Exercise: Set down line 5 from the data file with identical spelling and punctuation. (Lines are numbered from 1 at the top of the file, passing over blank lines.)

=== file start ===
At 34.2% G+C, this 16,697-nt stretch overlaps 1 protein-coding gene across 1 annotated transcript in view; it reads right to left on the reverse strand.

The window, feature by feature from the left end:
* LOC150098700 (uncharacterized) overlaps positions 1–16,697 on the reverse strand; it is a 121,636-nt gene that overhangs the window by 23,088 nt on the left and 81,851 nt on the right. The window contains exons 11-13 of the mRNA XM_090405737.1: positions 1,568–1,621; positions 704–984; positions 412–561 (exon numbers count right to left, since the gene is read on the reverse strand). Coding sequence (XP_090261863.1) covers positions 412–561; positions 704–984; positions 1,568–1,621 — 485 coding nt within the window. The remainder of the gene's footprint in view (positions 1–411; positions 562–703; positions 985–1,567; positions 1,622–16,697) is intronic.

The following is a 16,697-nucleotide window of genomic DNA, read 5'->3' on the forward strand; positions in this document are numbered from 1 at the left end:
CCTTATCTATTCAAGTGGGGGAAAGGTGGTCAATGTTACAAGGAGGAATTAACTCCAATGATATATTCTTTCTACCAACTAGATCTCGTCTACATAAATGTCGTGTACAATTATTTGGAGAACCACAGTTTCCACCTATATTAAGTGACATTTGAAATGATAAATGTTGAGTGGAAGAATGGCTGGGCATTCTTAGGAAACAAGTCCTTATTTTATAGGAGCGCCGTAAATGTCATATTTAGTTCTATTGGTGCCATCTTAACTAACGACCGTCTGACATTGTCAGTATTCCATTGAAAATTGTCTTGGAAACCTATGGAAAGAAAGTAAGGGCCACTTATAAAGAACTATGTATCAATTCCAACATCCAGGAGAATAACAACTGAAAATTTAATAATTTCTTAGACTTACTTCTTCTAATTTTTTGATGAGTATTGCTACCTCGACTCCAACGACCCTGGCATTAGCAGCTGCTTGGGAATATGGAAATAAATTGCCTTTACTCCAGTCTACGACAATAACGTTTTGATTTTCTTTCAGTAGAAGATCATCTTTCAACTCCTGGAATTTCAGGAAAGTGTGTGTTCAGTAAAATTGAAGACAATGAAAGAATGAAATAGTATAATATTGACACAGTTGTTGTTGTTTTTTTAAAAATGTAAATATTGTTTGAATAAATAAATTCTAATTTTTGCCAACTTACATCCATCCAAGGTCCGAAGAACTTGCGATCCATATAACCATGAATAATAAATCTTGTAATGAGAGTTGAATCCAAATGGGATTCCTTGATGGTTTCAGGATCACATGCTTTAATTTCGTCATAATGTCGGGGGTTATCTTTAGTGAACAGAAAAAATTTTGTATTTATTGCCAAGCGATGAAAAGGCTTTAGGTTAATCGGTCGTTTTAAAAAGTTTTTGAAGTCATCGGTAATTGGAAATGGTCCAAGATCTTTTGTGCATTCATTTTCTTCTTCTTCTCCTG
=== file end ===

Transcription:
CCTTATCTATTCAAGTGGGGGAAAGGTGGTCAATGTTACAAGGAGGAATTAACTCCAATGATATATTCTTTCTACCAACTAGATCTCGTCTACATAAATGTCGTGTACAATTATTTGGAGAACCACAGTTTCCACCTATATTAAGTGACATTTGAAATGATAAATGTTGAGTGGAAGAATGGCTGGGCATTCTTAGGAAACAAGTCCTTATTTTATAGGAGCGCCGTAAATGTCATATTTAGTTCTATTGGTGCCATCTTAACTAACGACCGTCTGACATTGTCAGTATTCCATTGAAAATTGTCTTGGAAACCTATGGAAAGAAAGTAAGGGCCACTTATAAAGAACTATGTATCAATTCCAACATCCAGGAGAATAACAACTGAAAATTTAATAATTTCTTAGACTTACTTCTTCTAATTTTTTGATGAGTATTGCTACCTCGACTCCAACGACCCTGGCATTAGCAGCTGCTTGGGAATATGGAAATAAATTGCCTTTACTCCAGTCTACGACAATAACGTTTTGATTTTCTTTCAGTAGAAGATCATCTTTCAACTCCTGGAATTTCAGGAAAGTGTGTGTTCAGTAAAATTGAAGACAATGAAAGAATGAAATAGTATAATATTGACACAGTTGTTGTTGTTTTTTTAAAAATGTAAATATTGTTTGAATAAATAAATTCTAATTTTTGCCAACTTACATCCATCCAAGGTCCGAAGAACTTGCGATCCATATAACCATGAATAATAAATCTTGTAATGAGAGTTGAATCCAAATGGGATTCCTTGATGGTTTCAGGATCACATGCTTTAATTTCGTCATAATGTCGGGGGTTATCTTTAGTGAACAGAAAAAATTTTGTATTTATTGCCAAGCGATGAAAAGGCTTTAGGTTAATCGGTCGTTTTAAAAAGTTTTTGAAGTCATCGGTAATTGGAAATGGTCCAAGATCTTTTGTGCATTCATTTTCTTCTTCTTCTCCTG